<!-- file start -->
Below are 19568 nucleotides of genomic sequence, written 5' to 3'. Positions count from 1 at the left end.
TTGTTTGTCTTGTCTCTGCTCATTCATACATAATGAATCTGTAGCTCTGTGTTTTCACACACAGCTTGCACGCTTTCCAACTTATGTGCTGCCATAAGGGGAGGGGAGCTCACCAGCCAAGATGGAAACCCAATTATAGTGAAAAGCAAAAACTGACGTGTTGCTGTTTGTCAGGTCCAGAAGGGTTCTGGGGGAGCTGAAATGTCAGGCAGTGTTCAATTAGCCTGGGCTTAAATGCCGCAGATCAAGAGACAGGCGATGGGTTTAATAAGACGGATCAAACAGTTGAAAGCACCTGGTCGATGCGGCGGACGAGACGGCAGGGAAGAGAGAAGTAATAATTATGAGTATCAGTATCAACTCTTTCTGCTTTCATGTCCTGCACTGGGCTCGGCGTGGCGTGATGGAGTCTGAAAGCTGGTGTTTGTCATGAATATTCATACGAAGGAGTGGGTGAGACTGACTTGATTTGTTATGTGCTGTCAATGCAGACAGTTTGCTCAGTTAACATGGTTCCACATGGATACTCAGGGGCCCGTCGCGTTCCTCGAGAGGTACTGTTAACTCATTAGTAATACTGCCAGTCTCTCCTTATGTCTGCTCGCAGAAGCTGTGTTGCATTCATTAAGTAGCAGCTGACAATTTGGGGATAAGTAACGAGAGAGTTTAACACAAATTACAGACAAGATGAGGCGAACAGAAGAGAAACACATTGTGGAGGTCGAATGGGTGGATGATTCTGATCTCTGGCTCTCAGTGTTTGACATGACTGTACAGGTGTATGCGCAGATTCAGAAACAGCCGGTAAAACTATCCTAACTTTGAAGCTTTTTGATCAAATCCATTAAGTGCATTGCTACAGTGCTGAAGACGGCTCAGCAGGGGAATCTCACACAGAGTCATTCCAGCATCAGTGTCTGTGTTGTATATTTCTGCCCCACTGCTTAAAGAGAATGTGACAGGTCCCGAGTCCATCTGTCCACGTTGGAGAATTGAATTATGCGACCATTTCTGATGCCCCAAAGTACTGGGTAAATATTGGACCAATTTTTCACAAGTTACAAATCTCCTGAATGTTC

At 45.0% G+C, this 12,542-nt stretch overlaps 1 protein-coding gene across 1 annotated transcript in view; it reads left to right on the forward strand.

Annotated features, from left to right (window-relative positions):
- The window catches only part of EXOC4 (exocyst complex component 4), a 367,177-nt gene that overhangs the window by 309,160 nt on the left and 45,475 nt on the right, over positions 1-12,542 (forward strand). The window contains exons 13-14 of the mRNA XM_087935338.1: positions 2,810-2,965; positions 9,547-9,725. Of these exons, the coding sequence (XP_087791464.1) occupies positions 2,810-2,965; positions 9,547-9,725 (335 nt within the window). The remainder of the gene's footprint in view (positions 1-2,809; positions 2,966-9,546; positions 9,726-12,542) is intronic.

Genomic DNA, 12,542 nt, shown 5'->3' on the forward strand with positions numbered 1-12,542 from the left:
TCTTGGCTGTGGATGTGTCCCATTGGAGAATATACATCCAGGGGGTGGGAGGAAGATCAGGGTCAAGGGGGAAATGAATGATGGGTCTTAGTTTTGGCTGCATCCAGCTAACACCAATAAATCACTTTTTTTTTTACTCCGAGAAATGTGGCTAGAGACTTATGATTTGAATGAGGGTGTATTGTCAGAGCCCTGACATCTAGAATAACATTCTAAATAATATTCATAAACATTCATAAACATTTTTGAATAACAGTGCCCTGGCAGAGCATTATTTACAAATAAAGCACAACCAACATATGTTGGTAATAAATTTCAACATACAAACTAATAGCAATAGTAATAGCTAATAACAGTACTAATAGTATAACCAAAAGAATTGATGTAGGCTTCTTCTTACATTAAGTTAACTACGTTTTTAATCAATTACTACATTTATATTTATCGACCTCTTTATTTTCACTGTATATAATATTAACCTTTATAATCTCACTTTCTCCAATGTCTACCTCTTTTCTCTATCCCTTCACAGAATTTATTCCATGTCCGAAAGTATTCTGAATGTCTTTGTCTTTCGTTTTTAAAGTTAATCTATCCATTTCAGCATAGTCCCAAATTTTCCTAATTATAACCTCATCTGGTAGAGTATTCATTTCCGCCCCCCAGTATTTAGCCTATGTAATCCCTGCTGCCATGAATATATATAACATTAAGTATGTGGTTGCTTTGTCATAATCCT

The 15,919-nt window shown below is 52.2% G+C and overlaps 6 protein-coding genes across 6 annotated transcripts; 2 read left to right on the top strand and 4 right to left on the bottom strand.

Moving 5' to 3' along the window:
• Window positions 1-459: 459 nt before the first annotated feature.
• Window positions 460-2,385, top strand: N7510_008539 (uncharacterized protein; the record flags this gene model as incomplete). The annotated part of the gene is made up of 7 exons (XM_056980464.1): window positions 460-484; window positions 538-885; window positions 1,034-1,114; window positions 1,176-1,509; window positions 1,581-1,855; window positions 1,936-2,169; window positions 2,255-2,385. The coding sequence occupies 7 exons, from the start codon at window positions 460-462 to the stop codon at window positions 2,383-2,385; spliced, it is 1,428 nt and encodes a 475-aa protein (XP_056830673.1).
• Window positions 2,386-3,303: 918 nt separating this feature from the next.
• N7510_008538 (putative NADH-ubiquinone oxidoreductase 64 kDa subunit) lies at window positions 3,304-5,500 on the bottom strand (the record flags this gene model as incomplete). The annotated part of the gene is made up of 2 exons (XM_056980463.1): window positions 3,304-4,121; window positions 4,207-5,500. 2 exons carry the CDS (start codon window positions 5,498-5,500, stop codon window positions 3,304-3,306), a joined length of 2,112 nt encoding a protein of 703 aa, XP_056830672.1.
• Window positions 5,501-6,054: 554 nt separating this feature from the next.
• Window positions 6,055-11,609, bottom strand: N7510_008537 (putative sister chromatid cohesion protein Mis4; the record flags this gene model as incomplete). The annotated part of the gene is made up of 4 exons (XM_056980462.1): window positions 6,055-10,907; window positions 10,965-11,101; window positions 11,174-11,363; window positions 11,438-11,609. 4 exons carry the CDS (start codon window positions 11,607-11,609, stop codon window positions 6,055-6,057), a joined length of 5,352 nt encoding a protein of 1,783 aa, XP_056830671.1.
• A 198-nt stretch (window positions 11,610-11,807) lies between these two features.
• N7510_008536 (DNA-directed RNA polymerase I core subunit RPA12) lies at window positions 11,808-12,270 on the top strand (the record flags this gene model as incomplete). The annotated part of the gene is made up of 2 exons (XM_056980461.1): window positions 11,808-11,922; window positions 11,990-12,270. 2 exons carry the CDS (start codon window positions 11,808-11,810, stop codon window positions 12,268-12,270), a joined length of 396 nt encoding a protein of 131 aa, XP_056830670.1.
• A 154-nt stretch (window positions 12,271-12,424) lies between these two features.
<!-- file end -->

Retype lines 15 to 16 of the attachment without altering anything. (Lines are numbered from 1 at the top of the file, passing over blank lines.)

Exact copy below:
• Window positions 6,055-11,609, bottom strand: N7510_008537 (putative sister chromatid cohesion protein Mis4; the record flags this gene model as incomplete). The annotated part of the gene is made up of 4 exons (XM_056980462.1): window positions 6,055-10,907; window positions 10,965-11,101; window positions 11,174-11,363; window positions 11,438-11,609. 4 exons carry the CDS (start codon window positions 11,607-11,609, stop codon window positions 6,055-6,057), a joined length of 5,352 nt encoding a protein of 1,783 aa, XP_056830671.1.
• A 198-nt stretch (window positions 11,610-11,807) lies between these two features.